The result of this initial visioning workshop was a common understanding of the Dean’s vision and Guiding Principles, which led to more detailed discussions to define space needs and design criteria for the project:

  • Multiple work sessions with each engineering department slated to occupy the new building produced initial space needs.
  • Work session with the steering committee composed of the engineering department heads and the University Architect, where we reviewed and prioritized space needs, adjacencies, and design criteria.
  • The ideas and recommendations from the departments and the steering committee were reviewed with the Dean on several occasions.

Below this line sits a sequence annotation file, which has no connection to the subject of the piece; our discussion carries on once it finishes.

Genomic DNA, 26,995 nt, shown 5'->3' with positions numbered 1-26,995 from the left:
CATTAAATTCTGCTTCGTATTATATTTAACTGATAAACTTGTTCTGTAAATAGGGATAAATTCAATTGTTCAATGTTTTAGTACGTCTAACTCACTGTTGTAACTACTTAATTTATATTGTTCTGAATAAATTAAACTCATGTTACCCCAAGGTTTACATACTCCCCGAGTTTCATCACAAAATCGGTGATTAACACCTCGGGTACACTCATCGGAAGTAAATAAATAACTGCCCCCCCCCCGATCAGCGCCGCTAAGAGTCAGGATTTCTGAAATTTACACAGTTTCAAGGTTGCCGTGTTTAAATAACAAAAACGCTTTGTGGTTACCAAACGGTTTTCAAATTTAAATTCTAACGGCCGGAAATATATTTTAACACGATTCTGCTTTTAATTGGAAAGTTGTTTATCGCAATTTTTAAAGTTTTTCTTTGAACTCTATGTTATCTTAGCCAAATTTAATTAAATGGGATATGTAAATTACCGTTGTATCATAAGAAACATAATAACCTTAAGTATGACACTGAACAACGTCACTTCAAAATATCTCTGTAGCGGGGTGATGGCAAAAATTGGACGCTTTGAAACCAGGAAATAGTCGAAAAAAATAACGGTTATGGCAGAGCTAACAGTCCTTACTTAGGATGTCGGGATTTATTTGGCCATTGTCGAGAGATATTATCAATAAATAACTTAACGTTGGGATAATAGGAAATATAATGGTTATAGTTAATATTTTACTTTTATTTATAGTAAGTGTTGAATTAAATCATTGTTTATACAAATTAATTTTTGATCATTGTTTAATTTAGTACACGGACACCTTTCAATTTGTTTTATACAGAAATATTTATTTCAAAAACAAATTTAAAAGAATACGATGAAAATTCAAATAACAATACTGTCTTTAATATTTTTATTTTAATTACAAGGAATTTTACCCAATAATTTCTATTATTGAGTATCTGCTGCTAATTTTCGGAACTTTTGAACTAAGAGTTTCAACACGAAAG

These meetings formed a preliminary definition of the Engineering Hall—the Vision, the Guiding Principles, space needs, project size, and potential timing. This ultimately led to approval to move to full project design. Since the total space needs initially identified for the project exceeded the University’s funding capacity, the project was partitioned into two phases, with Phase 1 now completed and Phase 2 pending future construction.

An important outcome of the work sessions is that it encouraged everyone to rethink their existing department silos and engage in a new direction for the project—one of integrated, cross-disciplinary engineering education that created connections between students and faculty, undergraduate and graduate students, and teaching and research. In short, Engineering Hall was built to prepare students to be leaders in technology and innovation on the global stage.